“Sow your seed in the morning, and at evening let your hands not be idle, for you do not know which will succeed, whether this or that, or whether both will do equally well” (Ecclesiastes 11:6, NIV).
“In the name of the Lord Jesus Christ, we command you, brothers and sisters, to keep away from every believer who is idle and disruptive and does not live according to the teaching you received from us” (2 Thessalonians 3:6, NIV).
In case you have not figured it out yet, today I am writing about idleness. I began to think of this topic the other night when I really wanted to rebuke my technology-addicted friend for wasting way too much valuable time on the computer. But much to my surprise, the Holy Spirit quickly rebuked me instead. Yes, I was swiftly reminded (by that still, small voice we all know and love) of the wasted hours that I have spent throughout my lifetime immersed in a book.
What? A book? Reading is educational, a noble pursuit, right?
Plus, at this point in my life, I mostly read Christian books, both fiction and non-fiction. I occasionally throw in a re-read of a classic novel, a good, clean mystery, or perhaps a historic account of important times and places. Still, I admittedly read something every single day of my life, and I always have—except for those hectic years spent raising toddlers.
During those times, my reading consisted of morning-time kids’ devotions, bedtime Bible stories, or Chicka Chicka Boom Boom. Oh, yes! My literary pickings were slim back then. But now, I read ferociously and constantly.
And evidently, Someone noticed! And He seemed to think my reading has become an idle distraction. Oh well. Forget my attempt to rebuke my friend. The shoe was now on my foot instead.
So, the Lord and I began a dialogue about my idleness. He gently reminded me that He has an exact account of the minutes I have spent reading when I could have been doing something much more productive for the Kingdom—like praying, perhaps, or serving others with a concerned phone call or a small gesture of loving kindness. I tried to imagine the totality of those reading minutes, but He graciously kept the stupendous number to Himself—for now.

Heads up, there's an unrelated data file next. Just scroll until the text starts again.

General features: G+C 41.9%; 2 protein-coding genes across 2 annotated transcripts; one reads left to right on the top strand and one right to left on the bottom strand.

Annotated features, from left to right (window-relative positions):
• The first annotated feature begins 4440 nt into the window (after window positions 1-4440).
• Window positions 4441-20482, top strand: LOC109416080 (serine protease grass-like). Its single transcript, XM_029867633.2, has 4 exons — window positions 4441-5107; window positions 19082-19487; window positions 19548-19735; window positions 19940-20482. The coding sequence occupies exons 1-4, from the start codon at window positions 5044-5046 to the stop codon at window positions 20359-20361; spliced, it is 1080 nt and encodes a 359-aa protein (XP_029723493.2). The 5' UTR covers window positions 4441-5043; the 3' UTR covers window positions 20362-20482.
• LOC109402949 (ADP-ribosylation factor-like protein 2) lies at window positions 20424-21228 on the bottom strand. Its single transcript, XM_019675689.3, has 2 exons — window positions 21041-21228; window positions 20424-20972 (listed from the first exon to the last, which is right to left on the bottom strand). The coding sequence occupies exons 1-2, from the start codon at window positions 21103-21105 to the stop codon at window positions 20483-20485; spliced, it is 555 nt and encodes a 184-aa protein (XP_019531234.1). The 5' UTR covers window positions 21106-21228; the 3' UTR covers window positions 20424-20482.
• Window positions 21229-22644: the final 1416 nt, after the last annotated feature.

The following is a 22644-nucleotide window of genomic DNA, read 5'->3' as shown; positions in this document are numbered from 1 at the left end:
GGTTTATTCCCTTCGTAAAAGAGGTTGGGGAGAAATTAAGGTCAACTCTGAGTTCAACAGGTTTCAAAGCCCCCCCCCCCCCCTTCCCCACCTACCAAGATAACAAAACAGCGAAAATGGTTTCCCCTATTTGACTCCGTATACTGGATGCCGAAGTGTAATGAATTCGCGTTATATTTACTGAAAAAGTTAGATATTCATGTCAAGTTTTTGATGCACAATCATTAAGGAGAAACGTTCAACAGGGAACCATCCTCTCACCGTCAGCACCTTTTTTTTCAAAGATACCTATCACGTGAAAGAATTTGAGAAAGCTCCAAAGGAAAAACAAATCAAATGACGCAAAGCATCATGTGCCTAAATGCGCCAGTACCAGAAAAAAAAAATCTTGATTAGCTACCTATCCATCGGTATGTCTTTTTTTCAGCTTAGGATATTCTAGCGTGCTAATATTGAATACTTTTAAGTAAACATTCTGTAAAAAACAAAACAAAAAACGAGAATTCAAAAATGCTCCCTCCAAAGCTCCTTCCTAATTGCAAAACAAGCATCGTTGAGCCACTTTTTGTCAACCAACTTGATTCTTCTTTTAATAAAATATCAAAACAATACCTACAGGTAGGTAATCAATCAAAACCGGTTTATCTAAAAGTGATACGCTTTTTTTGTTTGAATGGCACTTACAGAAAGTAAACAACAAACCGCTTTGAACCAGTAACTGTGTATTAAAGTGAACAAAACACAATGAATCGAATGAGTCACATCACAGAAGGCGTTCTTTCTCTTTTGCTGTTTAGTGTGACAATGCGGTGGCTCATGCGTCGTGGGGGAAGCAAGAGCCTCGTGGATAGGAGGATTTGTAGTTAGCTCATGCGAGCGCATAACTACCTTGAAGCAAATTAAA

Then, I began to think of others ways I have wasted precious, God-given time in my life. I recalled hours spent watching television, scanning Facebook or other social media, time wasted in idle gossip or complaining, and even time spent doing a much-needed chore when I knew beyond a shadow of a doubt that He had another, more important task for me to undertake.
What about you? If God did an audit of your time, the minutes spent thus far in your life, what would be the results? How many hours, how many minutes of your life would God count as wasted?
Think about it long and hard!
When you are done with this meticulous self-assessment, the ledger might frighten you. It might show scant few hours spent on truly important and everlasting pursuits. And remember that only those things done for Christ will last.
But here’s the good news: We still have time left. We still have this day to do something of eternal worth. We can commit this very moment (and every moment left) into God’s hand. We can ask the Spirit to guide us to the right person and the right task.
We can offer love, kindness, service, or simply words of encouragement to someone in need, someone who may not even know of the eternal clock that is ticking away. And also remember that one day with Jesus is worth a thousand years in His time keeping. So, use this day wisely. Do not eat the bread of idleness. Make this day count forever. Use this day for Christ.
Close that computer. Put down that book. Hang up that phone. Close your mouth. Open your eyes and ears. Listen and wait for His gentle urging, His timely assignment. This is your chance to change eternity. Get ready. The clock starts … now!